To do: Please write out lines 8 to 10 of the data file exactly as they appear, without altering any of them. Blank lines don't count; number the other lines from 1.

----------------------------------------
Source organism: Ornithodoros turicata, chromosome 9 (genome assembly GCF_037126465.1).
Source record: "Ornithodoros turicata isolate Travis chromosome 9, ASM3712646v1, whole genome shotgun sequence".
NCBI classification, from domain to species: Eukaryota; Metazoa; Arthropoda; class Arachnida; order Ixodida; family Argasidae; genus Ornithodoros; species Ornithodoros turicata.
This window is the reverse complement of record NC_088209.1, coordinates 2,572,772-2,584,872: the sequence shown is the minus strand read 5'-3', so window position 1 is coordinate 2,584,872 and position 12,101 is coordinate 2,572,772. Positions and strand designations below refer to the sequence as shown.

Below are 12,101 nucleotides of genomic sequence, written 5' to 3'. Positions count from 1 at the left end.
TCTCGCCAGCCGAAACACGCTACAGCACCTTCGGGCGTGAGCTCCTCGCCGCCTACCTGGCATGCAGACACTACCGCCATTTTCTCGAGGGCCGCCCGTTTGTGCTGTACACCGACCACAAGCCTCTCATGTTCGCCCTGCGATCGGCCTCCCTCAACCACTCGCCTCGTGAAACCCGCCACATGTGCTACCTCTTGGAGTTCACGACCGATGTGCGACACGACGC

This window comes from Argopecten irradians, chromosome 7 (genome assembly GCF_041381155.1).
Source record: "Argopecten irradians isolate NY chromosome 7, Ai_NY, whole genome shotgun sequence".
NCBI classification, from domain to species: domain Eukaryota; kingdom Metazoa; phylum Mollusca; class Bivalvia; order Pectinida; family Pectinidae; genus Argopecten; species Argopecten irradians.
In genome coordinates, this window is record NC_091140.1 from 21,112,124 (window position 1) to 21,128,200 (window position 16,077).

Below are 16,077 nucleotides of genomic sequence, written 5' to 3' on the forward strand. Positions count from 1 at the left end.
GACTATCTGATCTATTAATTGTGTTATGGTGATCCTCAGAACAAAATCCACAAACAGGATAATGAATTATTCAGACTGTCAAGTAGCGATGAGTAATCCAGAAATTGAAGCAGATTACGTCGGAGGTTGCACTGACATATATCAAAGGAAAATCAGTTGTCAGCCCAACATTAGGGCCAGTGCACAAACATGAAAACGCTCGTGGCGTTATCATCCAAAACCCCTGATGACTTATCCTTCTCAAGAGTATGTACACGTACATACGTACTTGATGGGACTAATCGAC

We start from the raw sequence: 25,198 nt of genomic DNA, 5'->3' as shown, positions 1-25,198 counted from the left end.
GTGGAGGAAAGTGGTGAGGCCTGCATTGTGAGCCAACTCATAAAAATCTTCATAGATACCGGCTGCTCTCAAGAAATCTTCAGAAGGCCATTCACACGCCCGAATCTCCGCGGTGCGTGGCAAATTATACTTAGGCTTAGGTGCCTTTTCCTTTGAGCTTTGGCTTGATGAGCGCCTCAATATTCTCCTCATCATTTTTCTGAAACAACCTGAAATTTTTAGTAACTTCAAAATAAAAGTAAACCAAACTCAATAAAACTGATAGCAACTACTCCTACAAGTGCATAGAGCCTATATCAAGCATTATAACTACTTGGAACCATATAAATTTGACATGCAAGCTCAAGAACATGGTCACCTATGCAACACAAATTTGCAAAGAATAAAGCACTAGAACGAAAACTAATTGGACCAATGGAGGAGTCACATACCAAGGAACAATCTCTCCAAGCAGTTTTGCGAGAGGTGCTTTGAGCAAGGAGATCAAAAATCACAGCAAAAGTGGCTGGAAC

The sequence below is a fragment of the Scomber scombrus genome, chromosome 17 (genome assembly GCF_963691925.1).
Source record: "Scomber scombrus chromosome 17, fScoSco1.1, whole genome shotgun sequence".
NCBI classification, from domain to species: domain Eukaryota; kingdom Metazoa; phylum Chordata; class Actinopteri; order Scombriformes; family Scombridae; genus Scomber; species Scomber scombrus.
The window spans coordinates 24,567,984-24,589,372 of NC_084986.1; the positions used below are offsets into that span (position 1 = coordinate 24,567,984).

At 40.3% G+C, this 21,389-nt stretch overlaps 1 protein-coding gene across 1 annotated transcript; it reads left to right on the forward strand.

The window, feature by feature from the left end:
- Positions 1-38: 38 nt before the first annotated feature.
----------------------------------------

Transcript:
Source record: "Argopecten irradians isolate NY chromosome 7, Ai_NY, whole genome shotgun sequence".
NCBI classification, from domain to species: domain Eukaryota; kingdom Metazoa; phylum Mollusca; class Bivalvia; order Pectinida; family Pectinidae; genus Argopecten; species Argopecten irradians.
In genome coordinates, this window is record NC_091140.1 from 21,112,124 (window position 1) to 21,128,200 (window position 16,077).